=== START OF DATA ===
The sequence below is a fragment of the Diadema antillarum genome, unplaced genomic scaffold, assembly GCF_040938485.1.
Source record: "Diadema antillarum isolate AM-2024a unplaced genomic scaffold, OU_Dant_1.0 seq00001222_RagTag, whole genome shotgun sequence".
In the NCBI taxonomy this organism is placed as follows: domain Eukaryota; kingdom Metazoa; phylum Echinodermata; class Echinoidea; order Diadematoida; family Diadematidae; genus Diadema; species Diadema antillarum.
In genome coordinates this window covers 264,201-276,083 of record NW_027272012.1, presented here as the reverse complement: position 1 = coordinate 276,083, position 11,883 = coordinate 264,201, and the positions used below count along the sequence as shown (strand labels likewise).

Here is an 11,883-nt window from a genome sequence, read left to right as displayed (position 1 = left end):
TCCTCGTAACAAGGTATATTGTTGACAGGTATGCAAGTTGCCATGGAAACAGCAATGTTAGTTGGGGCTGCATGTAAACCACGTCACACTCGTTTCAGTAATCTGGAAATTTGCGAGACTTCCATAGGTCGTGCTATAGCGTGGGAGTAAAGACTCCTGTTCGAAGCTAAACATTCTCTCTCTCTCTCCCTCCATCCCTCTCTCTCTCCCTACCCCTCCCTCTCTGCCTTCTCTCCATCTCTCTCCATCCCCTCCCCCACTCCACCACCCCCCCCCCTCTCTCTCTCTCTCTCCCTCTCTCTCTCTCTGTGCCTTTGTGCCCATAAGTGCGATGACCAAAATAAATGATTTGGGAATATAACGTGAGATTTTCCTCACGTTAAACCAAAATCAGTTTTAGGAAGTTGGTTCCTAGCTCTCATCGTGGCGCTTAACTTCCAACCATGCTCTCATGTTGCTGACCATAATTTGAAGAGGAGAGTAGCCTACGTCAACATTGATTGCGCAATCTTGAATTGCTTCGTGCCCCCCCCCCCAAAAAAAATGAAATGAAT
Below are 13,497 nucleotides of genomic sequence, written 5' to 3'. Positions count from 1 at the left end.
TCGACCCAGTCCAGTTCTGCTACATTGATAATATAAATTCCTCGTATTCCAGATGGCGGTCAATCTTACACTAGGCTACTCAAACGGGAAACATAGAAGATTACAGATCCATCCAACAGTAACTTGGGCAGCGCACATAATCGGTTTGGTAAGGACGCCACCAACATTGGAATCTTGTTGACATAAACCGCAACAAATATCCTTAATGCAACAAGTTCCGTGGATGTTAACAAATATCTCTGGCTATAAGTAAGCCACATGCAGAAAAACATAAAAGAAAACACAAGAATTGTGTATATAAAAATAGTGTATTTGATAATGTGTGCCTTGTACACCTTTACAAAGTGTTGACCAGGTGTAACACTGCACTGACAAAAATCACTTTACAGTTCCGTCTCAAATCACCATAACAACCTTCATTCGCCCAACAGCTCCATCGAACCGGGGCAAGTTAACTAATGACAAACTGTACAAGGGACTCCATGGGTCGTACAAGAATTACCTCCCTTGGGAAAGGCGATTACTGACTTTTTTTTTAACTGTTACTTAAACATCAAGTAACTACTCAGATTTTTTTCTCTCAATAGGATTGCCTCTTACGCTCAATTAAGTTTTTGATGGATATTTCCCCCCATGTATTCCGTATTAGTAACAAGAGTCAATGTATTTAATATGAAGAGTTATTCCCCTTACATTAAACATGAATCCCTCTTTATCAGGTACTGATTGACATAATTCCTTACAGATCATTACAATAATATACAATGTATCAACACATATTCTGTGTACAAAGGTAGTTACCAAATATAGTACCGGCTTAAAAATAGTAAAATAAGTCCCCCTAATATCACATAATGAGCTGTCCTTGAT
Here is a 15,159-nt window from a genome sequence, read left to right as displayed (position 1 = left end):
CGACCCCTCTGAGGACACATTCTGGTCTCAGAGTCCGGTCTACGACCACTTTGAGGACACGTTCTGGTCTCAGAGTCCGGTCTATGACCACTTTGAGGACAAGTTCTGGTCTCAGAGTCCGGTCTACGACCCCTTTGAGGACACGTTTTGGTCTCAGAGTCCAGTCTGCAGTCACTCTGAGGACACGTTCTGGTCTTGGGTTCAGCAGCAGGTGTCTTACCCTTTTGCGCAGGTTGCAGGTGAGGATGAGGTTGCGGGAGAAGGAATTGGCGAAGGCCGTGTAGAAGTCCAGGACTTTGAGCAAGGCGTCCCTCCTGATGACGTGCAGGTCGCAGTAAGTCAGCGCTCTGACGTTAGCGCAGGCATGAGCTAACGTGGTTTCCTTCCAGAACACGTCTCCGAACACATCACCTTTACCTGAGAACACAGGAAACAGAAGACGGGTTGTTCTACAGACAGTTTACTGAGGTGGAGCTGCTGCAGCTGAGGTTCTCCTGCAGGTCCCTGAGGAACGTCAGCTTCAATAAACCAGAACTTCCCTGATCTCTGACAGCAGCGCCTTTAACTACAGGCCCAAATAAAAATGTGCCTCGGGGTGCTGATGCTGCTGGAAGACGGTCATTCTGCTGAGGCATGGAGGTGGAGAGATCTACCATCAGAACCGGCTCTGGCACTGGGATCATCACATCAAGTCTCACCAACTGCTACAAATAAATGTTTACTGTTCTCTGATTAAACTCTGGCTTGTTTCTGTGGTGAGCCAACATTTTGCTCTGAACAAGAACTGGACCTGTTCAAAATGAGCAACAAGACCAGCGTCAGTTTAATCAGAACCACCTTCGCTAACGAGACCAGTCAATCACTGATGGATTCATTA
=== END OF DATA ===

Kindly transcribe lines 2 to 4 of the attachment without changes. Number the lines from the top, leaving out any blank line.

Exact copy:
Source record: "Diadema antillarum isolate AM-2024a unplaced genomic scaffold, OU_Dant_1.0 seq00001222_RagTag, whole genome shotgun sequence".
In the NCBI taxonomy this organism is placed as follows: domain Eukaryota; kingdom Metazoa; phylum Echinodermata; class Echinoidea; order Diadematoida; family Diadematidae; genus Diadema; species Diadema antillarum.
In genome coordinates this window covers 264,201-276,083 of record NW_027272012.1, presented here as the reverse complement: position 1 = coordinate 276,083, position 11,883 = coordinate 264,201, and the positions used below count along the sequence as shown (strand labels likewise).